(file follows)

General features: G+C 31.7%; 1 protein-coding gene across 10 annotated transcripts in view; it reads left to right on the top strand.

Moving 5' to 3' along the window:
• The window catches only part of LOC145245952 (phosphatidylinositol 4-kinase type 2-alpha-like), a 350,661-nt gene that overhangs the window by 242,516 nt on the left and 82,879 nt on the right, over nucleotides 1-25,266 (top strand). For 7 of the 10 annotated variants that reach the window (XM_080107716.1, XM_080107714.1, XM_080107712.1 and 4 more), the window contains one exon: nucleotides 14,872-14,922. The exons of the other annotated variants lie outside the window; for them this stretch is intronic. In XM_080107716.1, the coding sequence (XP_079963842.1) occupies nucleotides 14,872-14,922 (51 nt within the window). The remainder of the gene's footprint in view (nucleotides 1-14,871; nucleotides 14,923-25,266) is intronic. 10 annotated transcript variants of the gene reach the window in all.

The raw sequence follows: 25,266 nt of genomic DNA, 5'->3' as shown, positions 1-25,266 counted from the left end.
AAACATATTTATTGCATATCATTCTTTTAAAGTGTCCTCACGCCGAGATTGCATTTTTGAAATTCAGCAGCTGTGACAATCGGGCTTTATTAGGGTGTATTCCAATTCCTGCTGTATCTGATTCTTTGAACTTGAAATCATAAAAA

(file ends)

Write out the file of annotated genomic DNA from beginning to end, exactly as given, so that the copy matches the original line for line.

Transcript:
General features: G+C 31.7%; 1 protein-coding gene across 10 annotated transcripts in view; it reads left to right on the top strand.

Moving 5' to 3' along the window:
• The window catches only part of LOC145245952 (phosphatidylinositol 4-kinase type 2-alpha-like), a 350,661-nt gene that overhangs the window by 242,516 nt on the left and 82,879 nt on the right, over nucleotides 1-25,266 (top strand). For 7 of the 10 annotated variants that reach the window (XM_080107716.1, XM_080107714.1, XM_080107712.1 and 4 more), the window contains one exon: nucleotides 14,872-14,922. The exons of the other annotated variants lie outside the window; for them this stretch is intronic. In XM_080107716.1, the coding sequence (XP_079963842.1) occupies nucleotides 14,872-14,922 (51 nt within the window). The remainder of the gene's footprint in view (nucleotides 1-14,871; nucleotides 14,923-25,266) is intronic. 10 annotated transcript variants of the gene reach the window in all.

The raw sequence follows: 25,266 nt of genomic DNA, 5'->3' as shown, positions 1-25,266 counted from the left end.
AAACATATTTATTGCATATCATTCTTTTAAAGTGTCCTCACGCCGAGATTGCATTTTTGAAATTCAGCAGCTGTGACAATCGGGCTTTATTAGGGTGTATTCCAATTCCTGCTGTATCTGATTCTTTGAACTTGAAATCATAAAAA